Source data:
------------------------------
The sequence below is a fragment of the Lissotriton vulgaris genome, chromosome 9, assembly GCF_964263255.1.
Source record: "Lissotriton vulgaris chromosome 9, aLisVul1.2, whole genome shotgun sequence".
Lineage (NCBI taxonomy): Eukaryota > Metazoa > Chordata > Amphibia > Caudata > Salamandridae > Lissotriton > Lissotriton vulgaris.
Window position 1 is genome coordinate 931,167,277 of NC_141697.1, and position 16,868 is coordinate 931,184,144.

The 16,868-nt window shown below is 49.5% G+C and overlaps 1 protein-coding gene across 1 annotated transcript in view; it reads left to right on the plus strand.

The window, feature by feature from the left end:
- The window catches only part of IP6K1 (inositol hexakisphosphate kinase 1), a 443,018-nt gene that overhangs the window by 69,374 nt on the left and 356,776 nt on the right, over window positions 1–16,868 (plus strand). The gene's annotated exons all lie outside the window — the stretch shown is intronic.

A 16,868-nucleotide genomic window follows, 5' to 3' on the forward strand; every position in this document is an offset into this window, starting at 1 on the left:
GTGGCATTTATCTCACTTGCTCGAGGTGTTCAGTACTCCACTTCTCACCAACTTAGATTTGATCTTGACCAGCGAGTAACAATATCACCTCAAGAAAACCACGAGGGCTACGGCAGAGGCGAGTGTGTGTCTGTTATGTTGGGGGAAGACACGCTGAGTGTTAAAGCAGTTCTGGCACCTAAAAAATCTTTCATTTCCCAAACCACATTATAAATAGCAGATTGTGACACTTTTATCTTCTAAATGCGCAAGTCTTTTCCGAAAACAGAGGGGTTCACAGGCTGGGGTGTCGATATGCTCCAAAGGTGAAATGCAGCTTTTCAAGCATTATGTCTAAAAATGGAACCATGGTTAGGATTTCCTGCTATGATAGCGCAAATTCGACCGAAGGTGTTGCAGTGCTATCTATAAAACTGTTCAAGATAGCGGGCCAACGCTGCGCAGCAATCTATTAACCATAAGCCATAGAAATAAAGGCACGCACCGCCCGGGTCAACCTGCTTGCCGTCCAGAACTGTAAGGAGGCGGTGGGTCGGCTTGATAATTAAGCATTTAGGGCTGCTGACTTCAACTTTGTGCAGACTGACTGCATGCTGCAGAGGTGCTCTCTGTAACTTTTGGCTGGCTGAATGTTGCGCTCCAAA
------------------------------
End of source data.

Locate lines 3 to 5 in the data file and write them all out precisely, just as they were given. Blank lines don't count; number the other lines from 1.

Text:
Lineage (NCBI taxonomy): Eukaryota > Metazoa > Chordata > Amphibia > Caudata > Salamandridae > Lissotriton > Lissotriton vulgaris.
Window position 1 is genome coordinate 931,167,277 of NC_141697.1, and position 16,868 is coordinate 931,184,144.

The 16,868-nt window shown below is 49.5% G+C and overlaps 1 protein-coding gene across 1 annotated transcript in view; it reads left to right on the plus strand.